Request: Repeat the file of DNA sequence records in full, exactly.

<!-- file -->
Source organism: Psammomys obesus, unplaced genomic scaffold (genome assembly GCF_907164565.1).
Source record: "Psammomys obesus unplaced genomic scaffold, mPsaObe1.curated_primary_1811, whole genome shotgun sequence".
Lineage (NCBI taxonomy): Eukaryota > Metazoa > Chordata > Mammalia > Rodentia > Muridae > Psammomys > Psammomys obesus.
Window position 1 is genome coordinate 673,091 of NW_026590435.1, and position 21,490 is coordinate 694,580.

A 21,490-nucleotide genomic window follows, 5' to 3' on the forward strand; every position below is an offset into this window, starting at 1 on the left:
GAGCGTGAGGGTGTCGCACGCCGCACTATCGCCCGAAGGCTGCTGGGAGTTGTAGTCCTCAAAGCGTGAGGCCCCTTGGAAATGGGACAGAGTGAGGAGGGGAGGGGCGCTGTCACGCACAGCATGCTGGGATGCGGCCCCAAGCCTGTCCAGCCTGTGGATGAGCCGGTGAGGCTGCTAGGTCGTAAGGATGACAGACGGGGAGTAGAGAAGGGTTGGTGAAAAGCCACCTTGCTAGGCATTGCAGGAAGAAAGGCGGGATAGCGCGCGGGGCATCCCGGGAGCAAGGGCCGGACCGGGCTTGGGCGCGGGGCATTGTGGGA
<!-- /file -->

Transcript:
Source organism: Psammomys obesus, unplaced genomic scaffold (genome assembly GCF_907164565.1).
Source record: "Psammomys obesus unplaced genomic scaffold, mPsaObe1.curated_primary_1811, whole genome shotgun sequence".
Lineage (NCBI taxonomy): Eukaryota > Metazoa > Chordata > Mammalia > Rodentia > Muridae > Psammomys > Psammomys obesus.
Window position 1 is genome coordinate 673,091 of NW_026590435.1, and position 21,490 is coordinate 694,580.

A 21,490-nucleotide genomic window follows, 5' to 3' on the forward strand; every position below is an offset into this window, starting at 1 on the left:
GAGCGTGAGGGTGTCGCACGCCGCACTATCGCCCGAAGGCTGCTGGGAGTTGTAGTCCTCAAAGCGTGAGGCCCCTTGGAAATGGGACAGAGTGAGGAGGGGAGGGGCGCTGTCACGCACAGCATGCTGGGATGCGGCCCCAAGCCTGTCCAGCCTGTGGATGAGCCGGTGAGGCTGCTAGGTCGTAAGGATGACAGACGGGGAGTAGAGAAGGGTTGGTGAAAAGCCACCTTGCTAGGCATTGCAGGAAGAAAGGCGGGATAGCGCGCGGGGCATCCCGGGAGCAAGGGCCGGACCGGGCTTGGGCGCGGGGCATTGTGGGA